The oddest thing about relationships is that we knock ourselves out trying to get into them and then once we are we're miserable. We cease being ourselves and become one of two people. Your name will instantly have an ampersand (&) immediately prior to or following it: John & Doug, Lee & Mike, Jan & Dean, Josie & the Pussycats. And not only are we attached to some emotionally, we truly become intertwined in other ways. (You've heard the expression "joined at the hip".)

Now I'm not knocking relationships. God knows I've ridden that roller coaster several times myself. And it is truly a roller coaster like the Backwards Rebel Yell at Paramount's King's Dominion: all the excitement is there as you ascend the first big drop. You don't know when you're going to fall because you can't see, but you know you're going to. Then you drop, then you're yanked back up, then you drop, then you're yanked back up ... and you're never sure exactly when the next fall and yank are coming so you brace yourself during the entire ride. And when the ride is finally over, you're just a little bummed out because you didn't see it coming ... and it came faster than you expected. Plus your hair is a mess. Now that's deep.

It would be a big lie to tell you I remember the names of every guy I dated. I can remember my first kiss, my first touch, my first time between the humps of a camel while the man above me is riding me like a magic carpet all the while screaming something in Hindu (but I digress). Most of the people I have dated have remained friends with me one way or another. That was why I "dated" the person, to see if there was any potential for any kind of friendship/relationship. But if it didn't work out or I found no redeeming qualities in this person or he got bored with me or someone better came along (which someone invariably always does, God love him), he ceased being a person and became a time frame in my life: "that was when I was with Tom" or "that was my Jason period" or "that was the Todd Christmas". Perhaps that is how the word "date" originated for this action. We all suddenly become artists naming the eras of our existence. What better way to remember the times of your life than to honor them with the names of the people with whom you were no doubt in unadulterated lust (although I truly would love to know who thought up the word "date" for that particular function).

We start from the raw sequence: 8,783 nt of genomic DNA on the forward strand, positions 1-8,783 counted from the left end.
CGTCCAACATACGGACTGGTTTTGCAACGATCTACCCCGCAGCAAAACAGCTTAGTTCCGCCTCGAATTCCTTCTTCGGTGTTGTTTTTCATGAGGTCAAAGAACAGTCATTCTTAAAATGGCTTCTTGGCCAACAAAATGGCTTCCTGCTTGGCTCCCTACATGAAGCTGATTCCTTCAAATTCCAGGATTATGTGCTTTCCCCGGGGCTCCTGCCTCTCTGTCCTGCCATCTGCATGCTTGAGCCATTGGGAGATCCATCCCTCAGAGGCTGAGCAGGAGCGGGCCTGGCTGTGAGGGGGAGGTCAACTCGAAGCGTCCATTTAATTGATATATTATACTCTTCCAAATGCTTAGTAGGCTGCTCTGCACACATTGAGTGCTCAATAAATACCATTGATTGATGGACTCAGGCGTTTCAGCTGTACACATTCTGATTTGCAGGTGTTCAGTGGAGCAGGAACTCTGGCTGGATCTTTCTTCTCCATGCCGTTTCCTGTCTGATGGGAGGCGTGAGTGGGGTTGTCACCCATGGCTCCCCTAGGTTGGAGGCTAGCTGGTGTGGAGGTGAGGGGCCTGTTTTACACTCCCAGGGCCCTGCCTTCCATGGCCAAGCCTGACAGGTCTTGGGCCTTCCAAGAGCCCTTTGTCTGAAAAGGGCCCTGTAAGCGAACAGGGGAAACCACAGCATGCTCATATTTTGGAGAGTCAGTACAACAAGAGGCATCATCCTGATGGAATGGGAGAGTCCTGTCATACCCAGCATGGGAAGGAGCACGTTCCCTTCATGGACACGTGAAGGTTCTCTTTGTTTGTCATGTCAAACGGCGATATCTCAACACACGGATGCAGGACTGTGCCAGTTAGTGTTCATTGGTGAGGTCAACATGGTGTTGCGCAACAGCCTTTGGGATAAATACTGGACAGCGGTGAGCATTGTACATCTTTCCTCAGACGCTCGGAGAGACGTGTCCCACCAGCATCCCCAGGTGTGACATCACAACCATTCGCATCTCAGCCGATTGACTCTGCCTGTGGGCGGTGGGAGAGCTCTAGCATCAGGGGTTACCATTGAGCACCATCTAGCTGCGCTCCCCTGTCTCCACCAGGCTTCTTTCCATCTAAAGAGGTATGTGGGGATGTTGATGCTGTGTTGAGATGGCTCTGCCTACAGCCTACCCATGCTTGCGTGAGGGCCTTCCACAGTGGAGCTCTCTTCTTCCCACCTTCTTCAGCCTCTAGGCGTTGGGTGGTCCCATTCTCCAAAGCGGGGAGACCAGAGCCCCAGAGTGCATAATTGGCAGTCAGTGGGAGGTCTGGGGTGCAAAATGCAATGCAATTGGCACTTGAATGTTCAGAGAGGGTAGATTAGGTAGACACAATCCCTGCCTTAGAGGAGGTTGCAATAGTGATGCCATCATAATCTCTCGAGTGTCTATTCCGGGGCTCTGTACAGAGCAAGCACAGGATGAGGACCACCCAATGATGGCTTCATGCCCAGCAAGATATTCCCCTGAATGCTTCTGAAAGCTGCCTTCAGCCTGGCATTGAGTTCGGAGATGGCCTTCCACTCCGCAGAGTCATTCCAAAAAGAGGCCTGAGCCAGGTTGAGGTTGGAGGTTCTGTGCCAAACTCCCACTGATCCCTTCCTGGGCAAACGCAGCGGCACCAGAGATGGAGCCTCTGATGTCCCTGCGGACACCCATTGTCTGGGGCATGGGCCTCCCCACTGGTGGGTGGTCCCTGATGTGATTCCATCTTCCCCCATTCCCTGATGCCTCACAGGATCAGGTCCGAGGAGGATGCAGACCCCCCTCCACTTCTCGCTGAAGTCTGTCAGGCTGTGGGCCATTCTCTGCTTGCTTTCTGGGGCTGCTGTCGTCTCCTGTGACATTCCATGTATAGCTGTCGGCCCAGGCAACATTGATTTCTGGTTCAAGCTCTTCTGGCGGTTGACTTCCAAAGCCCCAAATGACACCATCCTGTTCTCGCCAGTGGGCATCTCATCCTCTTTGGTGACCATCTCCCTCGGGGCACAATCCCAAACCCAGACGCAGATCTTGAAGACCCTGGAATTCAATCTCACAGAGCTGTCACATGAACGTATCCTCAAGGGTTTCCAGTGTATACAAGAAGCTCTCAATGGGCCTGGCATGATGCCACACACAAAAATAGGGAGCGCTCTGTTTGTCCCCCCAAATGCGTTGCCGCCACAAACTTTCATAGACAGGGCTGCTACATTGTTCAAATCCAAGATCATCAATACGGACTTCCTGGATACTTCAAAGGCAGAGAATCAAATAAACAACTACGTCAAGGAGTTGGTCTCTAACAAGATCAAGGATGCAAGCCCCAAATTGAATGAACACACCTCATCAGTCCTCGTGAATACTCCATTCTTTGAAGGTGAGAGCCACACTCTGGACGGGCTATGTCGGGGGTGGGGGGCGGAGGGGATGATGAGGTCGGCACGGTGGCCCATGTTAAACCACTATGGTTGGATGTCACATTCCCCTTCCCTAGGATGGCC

Monday, April 11, 2005

Kicking the tires

I have always been technologically retarded and behind the times when it comes to anything other than a television or a radio. I am not sure if my complacency in advancing myself digitally is based on fear or ignorance ... or perhaps both. It seems as though the minute a new gadget comes out, it is obsolete. Why buy a computer with a Pentium IV processor when Pentium XIIs are sitting in factories just waiting for their chance to be rolled out to a giddy, salivating public?

Getting new technology is like dating men: if you wait long enough, something better always comes along. And it's almost always prettier, more compact, and can make your friends extremely envious. I date about as well as I update my technology. At first I am all excited about the possibilities and then after trying it out a few times, I realize that my life is really no better off with it than it was without it. So I move on and/or wait for the next best thing to come along.

My DVD player is about two years old and I have about 30 DVDs - not really enough to be considered a collection but enough for me to have something to choose from should I have company over. I burned all of my CDs onto my old laptop and then figured, "who needs the CDs now when I can just burn the songs I want?" This bright idea came to me before the iPod craze, and subsequently before the old laptop had an aneurysm and just stopped functioning one afternoon. These days, I now own maybe 50 CDs. So with this process I start all back over again - sort of like beginning a new relationship. I only recently acquired a digital camera in December 2004 and that's because my then-boyfriend bought it for me as a Christmas gift. My website is not even a year old yet and - until I moved to my current home - my laptop was on a dial-up connection.

But I thought I would give the blogging thing a try to sort of dip my toe in the world of technology. I almost always have an opinion and something to say about any given subject. And if you are one of the few who will check back to my blogspot from time to time, you are either very interested in what I have to say or you have no life. Either way, I welcome you to my corner of the world. And who knows, if all goes well here, I might break down and buy that iPod soon.